About the tool
Opioids can be an effective way to treat pain but it is important for providers to know how to balance the risks and side effects of opioid therapy with the desired benefits. The Opioid Manager is designed to support healthcare providers prescribe and manage opioids for patients with chronic non-cancer pain.
The Centre for Effective Practice, in conjunction with the University Health Network, have updated the Opioid Manager tool based on feedback from health care providers and the recommendations from the 2017 Canadian Guideline for Opioids for Chronic Non-Cancer Pain.
What’s new with the Opioid Manager 2017?
The new Opioid Manager:
- Emphasizes the importance of optimizing non-pharmacological and non-opioid pharmacotherapy interventions.
- Contains initial dosing, titration and morphine equivalency information for all recommended opioids.
- Contains succinct information and examples on how to appropriately monitor, taper and switch opioid prescriptions.
- Includes accompanying fillable appendices that can inserted into the patient medical chart.
Dr. Arun Radhakrishnan is a family physician with a focused clinical practice in chronic non-cancer pain. He is an Assistant Professor with the Department of Family and Community Medicine at the University of Toronto and has a teaching affiliation with The Ottawa Hospital and the Elisabeth Bruyere Hospital. His research and education interests are in knowledge translation, mentoring and information and communication technologies in healthcare. He has led the development of a number of award-winning educational programs, clinical practice tools and resources to support primary care management of chronic pain. He is a past AMS Phoenix Fellow and is currently the Medical Director of the Adaptive Mentoring Networks with the Centre for Effective Practice.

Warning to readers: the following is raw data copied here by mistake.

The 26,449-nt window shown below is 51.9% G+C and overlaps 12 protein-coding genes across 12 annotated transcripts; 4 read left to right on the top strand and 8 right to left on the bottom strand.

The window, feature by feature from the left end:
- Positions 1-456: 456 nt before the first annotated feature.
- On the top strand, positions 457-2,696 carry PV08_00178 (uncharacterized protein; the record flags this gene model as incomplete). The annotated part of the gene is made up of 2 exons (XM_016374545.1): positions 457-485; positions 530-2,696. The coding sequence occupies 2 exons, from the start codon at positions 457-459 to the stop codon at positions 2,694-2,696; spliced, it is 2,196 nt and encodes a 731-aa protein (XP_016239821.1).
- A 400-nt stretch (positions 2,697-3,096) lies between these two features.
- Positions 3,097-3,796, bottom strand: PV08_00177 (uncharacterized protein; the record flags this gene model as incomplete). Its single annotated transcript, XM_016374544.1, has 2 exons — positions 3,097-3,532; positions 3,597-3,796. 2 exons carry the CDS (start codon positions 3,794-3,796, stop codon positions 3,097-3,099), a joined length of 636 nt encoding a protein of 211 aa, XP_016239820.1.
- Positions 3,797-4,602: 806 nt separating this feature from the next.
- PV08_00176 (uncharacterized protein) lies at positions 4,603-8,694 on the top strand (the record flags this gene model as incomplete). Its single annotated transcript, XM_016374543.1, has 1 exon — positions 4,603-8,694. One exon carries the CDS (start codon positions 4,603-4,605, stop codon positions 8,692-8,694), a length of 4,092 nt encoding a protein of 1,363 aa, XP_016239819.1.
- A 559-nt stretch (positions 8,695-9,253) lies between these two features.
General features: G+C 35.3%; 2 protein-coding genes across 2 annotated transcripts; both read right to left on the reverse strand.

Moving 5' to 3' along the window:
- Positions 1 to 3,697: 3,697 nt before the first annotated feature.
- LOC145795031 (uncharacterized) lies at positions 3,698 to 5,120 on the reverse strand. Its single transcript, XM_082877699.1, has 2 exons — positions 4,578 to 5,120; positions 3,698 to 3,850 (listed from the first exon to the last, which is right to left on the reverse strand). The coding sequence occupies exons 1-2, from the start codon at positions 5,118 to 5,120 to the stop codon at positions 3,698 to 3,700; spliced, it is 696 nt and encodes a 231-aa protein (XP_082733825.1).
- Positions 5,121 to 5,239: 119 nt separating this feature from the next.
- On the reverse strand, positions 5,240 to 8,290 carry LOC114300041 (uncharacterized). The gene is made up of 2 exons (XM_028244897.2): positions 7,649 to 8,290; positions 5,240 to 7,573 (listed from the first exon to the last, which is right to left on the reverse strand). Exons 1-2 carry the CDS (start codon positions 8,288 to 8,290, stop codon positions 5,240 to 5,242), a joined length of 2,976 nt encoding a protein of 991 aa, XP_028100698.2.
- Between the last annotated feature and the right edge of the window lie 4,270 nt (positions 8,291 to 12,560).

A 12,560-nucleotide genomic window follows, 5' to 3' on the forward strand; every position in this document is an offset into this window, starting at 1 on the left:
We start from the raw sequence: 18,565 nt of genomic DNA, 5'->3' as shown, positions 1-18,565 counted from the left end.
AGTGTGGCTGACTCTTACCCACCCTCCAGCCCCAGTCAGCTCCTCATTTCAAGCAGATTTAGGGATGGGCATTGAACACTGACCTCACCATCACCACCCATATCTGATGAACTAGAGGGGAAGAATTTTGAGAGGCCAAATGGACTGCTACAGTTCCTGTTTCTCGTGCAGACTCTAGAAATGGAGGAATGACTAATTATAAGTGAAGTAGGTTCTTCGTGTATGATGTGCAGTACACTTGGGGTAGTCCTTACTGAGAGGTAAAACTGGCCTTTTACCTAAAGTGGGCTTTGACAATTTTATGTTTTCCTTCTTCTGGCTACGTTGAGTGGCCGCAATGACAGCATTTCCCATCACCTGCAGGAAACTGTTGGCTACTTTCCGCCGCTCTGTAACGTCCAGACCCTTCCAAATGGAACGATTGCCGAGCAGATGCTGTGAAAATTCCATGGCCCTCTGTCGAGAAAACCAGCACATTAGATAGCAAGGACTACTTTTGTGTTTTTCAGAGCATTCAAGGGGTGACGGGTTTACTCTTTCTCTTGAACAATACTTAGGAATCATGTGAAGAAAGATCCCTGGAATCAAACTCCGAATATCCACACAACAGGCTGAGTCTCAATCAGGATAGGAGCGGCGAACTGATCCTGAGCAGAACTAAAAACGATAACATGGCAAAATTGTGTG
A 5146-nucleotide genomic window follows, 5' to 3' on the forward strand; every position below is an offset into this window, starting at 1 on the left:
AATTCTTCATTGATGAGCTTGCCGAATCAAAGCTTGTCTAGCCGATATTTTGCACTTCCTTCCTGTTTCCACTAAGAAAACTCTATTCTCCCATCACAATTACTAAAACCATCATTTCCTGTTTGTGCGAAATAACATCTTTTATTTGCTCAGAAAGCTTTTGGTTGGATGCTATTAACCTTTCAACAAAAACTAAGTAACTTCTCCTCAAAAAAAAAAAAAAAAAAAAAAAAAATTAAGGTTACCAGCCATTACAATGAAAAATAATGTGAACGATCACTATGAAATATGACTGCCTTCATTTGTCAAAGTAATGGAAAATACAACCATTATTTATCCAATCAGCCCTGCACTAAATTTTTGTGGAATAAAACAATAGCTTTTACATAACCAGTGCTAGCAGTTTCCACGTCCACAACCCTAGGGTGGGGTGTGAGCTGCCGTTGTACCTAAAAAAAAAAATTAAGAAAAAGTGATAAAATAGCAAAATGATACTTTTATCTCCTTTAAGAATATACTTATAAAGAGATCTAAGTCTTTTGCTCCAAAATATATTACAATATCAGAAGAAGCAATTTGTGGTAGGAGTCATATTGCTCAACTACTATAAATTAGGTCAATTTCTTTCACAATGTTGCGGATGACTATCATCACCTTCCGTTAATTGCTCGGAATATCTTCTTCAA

Dr. Radhakrishnan provided clinical leadership for the opioid therapy for chronic non-cancer pain, non-pharmacological and non-opioid options for chronic non-cancer pain and opioid use disorder topics.
Dr. Jose Silveira is an Associate Professor in the Department of Psychiatry, Faculty of Medicine at the University of Toronto. Since 2001, Dr. Silveira has worked closely with the Ontario College of Family Physician’s Collaborative Mentoring Networks on the steering committee, as co-chair and as mentor. The networks support primary care providers in managing mental disorders, addictions and chronic pain. Dr. Silveira’s professional focus is to support the delivery of mental health and addiction care through primary care and community networks.
Dr. Andrea Furlan is an Associate Professor in the Department of Medicine at the University of Toronto and a Staff Physician and Senior Scientist at the Toronto Rehabilitation Institute. She is also a Scientist at the Institute for Work & Health in Toronto. She obtained her PhD in Clinical Epidemiology from the Institute of Health Policy, Management and Evaluation at the University of Toronto. Dr. Furlan has extensive experience in reviewing the scientific literature for the Cochrane Collaboration and for clinical practice guidelines. She received a CIHR New Investigator Award, and her research focus is on treatments of chronic pain including medications, complementary and alternative therapies, and rehabilitation. She was the team leader for the development of the Canadian Opioid Guideline, and is now involved with Guideline’s National Faculty in the dissemination and implementation of the guideline across Canada. She provided clinical leadership for the original and updated Opioid Manager. She is the author of the My Opioid Manager, a book and App for patients using opioids for chronic pain. Dr. Furlan is a co-Chair of Echo Ontario (link is external) for Pain and Opioid Stewardship.
Conflict of interest
The clinical lead received compensation for his role.
Clinical Working Group receive an honorarium for their participation.
Usability participants (family physicians and primary care nurse practitioners) received a token of appreciation for their participation (e.g., gift certificate).